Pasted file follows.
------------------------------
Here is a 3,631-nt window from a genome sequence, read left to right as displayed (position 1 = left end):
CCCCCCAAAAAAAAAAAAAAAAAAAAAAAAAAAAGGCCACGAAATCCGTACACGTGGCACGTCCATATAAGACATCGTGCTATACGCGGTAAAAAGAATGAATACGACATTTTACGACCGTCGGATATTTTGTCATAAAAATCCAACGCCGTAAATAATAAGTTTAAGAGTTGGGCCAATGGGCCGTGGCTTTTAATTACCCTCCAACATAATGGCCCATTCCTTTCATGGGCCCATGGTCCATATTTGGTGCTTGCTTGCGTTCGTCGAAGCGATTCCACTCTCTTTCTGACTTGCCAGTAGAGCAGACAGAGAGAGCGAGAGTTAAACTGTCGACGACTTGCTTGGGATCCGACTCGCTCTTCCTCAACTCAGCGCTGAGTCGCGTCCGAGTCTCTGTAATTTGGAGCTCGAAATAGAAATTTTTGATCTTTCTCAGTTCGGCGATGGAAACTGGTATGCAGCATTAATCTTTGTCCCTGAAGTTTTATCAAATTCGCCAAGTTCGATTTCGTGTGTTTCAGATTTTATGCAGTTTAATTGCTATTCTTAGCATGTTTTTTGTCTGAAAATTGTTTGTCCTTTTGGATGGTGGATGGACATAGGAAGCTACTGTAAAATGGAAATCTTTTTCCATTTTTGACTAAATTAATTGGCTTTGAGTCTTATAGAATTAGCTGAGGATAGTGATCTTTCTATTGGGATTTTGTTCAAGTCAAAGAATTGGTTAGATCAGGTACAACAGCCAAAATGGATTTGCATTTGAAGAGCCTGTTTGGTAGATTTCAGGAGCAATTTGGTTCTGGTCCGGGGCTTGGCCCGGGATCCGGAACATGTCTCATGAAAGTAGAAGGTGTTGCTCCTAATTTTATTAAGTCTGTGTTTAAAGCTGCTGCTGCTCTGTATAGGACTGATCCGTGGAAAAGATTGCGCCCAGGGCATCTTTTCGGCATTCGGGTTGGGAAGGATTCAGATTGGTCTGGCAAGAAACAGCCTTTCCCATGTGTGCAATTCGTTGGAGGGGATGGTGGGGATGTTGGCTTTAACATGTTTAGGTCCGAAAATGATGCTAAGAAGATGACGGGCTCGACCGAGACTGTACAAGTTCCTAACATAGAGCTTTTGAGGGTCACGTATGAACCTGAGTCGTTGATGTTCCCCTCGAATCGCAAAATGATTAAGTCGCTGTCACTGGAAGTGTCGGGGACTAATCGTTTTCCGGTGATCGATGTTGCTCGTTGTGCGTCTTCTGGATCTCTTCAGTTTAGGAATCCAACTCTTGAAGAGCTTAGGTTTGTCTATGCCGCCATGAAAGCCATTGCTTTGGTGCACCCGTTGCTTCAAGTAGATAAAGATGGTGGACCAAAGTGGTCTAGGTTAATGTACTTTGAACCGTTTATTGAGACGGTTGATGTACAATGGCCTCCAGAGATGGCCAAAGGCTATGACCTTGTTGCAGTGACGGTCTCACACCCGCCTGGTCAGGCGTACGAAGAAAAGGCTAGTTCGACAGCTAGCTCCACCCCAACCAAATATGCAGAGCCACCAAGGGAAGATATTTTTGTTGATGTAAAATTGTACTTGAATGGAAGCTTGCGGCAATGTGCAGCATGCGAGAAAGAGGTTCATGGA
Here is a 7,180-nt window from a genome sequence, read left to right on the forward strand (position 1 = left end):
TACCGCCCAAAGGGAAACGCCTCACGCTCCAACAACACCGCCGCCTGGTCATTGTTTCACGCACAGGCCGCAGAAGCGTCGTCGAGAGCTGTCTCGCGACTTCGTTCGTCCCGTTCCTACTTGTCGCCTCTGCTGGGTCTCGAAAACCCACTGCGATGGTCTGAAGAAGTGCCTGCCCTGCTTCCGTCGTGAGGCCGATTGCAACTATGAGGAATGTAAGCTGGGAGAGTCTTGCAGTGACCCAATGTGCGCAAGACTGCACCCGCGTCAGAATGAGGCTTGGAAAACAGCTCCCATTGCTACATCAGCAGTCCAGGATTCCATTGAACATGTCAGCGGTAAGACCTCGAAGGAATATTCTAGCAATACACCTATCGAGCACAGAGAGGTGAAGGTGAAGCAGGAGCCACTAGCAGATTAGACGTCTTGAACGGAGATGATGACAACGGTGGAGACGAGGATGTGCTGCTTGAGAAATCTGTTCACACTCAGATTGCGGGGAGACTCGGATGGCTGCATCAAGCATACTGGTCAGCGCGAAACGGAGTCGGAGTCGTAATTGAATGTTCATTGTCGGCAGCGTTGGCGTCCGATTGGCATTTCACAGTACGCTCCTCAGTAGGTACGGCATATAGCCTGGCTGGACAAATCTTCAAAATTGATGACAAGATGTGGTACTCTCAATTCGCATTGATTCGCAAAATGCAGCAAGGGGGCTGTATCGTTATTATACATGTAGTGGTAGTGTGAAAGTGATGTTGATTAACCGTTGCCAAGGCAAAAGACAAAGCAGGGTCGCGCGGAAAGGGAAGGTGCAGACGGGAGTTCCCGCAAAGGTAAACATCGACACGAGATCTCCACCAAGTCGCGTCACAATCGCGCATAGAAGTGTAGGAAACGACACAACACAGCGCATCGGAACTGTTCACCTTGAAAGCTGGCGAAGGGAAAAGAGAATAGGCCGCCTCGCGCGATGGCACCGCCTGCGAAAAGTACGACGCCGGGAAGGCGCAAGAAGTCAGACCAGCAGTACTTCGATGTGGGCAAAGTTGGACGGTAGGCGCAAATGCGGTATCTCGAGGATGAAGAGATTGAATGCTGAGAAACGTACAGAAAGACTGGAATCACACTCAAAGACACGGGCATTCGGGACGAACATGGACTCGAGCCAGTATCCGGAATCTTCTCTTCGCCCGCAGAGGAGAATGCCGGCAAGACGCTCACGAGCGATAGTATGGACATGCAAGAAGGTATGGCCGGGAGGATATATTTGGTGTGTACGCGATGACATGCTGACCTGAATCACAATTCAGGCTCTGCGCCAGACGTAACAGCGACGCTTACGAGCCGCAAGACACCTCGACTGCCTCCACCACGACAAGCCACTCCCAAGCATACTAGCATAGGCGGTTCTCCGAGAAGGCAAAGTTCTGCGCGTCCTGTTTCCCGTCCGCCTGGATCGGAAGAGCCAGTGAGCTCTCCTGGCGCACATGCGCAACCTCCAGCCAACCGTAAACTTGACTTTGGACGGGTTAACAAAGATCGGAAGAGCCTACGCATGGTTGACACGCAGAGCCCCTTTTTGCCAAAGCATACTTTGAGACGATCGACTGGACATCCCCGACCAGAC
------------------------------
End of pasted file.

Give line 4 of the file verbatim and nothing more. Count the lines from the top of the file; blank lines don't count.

TACCGCCCAAAGGGAAACGCCTCACGCTCCAACAACACCGCCGCCTGGTCATTGTTTCACGCACAGGCCGCAGAAGCGTCGTCGAGAGCTGTCTCGCGACTTCGTTCGTCCCGTTCCTACTTGTCGCCTCTGCTGGGTCTCGAAAACCCACTGCGATGGTCTGAAGAAGTGCCTGCCCTGCTTCCGTCGTGAGGCCGATTGCAACTATGAGGAATGTAAGCTGGGAGAGTCTTGCAGTGACCCAATGTGCGCAAGACTGCACCCGCGTCAGAATGAGGCTTGGAAAACAGCTCCCATTGCTACATCAGCAGTCCAGGATTCCATTGAACATGTCAGCGGTAAGACCTCGAAGGAATATTCTAGCAATACACCTATCGAGCACAGAGAGGTGAAGGTGAAGCAGGAGCCACTAGCAGATTAGACGTCTTGAACGGAGATGATGACAACGGTGGAGACGAGGATGTGCTGCTTGAGAAATCTGTTCACACTCAGATTGCGGGGAGACTCGGATGGCTGCATCAAGCATACTGGTCAGCGCGAAACGGAGTCGGAGTCGTAATTGAATGTTCATTGTCGGCAGCGTTGGCGTCCGATTGGCATTTCACAGTACGCTCCTCAGTAGGTACGGCATATAGCCTGGCTGGACAAATCTTCAAAATTGATGACAAGATGTGGTACTCTCAATTCGCATTGATTCGCAAAATGCAGCAAGGGGGCTGTATCGTTATTATACATGTAGTGGTAGTGTGAAAGTGATGTTGATTAACCGTTGCCAAGGCAAAAGACAAAGCAGGGTCGCGCGGAAAGGGAAGGTGCAGACGGGAGTTCCCGCAAAGGTAAACATCGACACGAGATCTCCACCAAGTCGCGTCACAATCGCGCATAGAAGTGTAGGAAACGACACAACACAGCGCATCGGAACTGTTCACCTTGAAAGCTGGCGAAGGGAAAAGAGAATAGGCCGCCTCGCGCGATGGCACCGCCTGCGAAAAGTACGACGCCGGGAAGGCGCAAGAAGTCAGACCAGCAGTACTTCGATGTGGGCAAAGTTGGACGGTAGGCGCAAATGCGGTATCTCGAGGATGAAGAGATTGAATGCTGAGAAACGTACAGAAAGACTGGAATCACACTCAAAGACACGGGCATTCGGGACGAACATGGACTCGAGCCAGTATCCGGAATCTTCTCTTCGCCCGCAGAGGAGAATGCCGGCAAGACGCTCACGAGCGATAGTATGGACATGCAAGAAGGTATGGCCGGGAGGATATATTTGGTGTGTACGCGATGACATGCTGACCTGAATCACAATTCAGGCTCTGCGCCAGACGTAACAGCGACGCTTACGAGCCGCAAGACACCTCGACTGCCTCCACCACGACAAGCCACTCCCAAGCATACTAGCATAGGCGGTTCTCCGAGAAGGCAAAGTTCTGCGCGTCCTGTTTCCCGTCCGCCTGGATCGGAAGAGCCAGTGAGCTCTCCTGGCGCACATGCGCAACCTCCAGCCAACCGTAAACTTGACTTTGGACGGGTTAACAAAGATCGGAAGAGCCTACGCATGGTTGACACGCAGAGCCCCTTTTTGCCAAAGCATACTTTGAGACGATCGACTGGACATCCCCGACCAGAC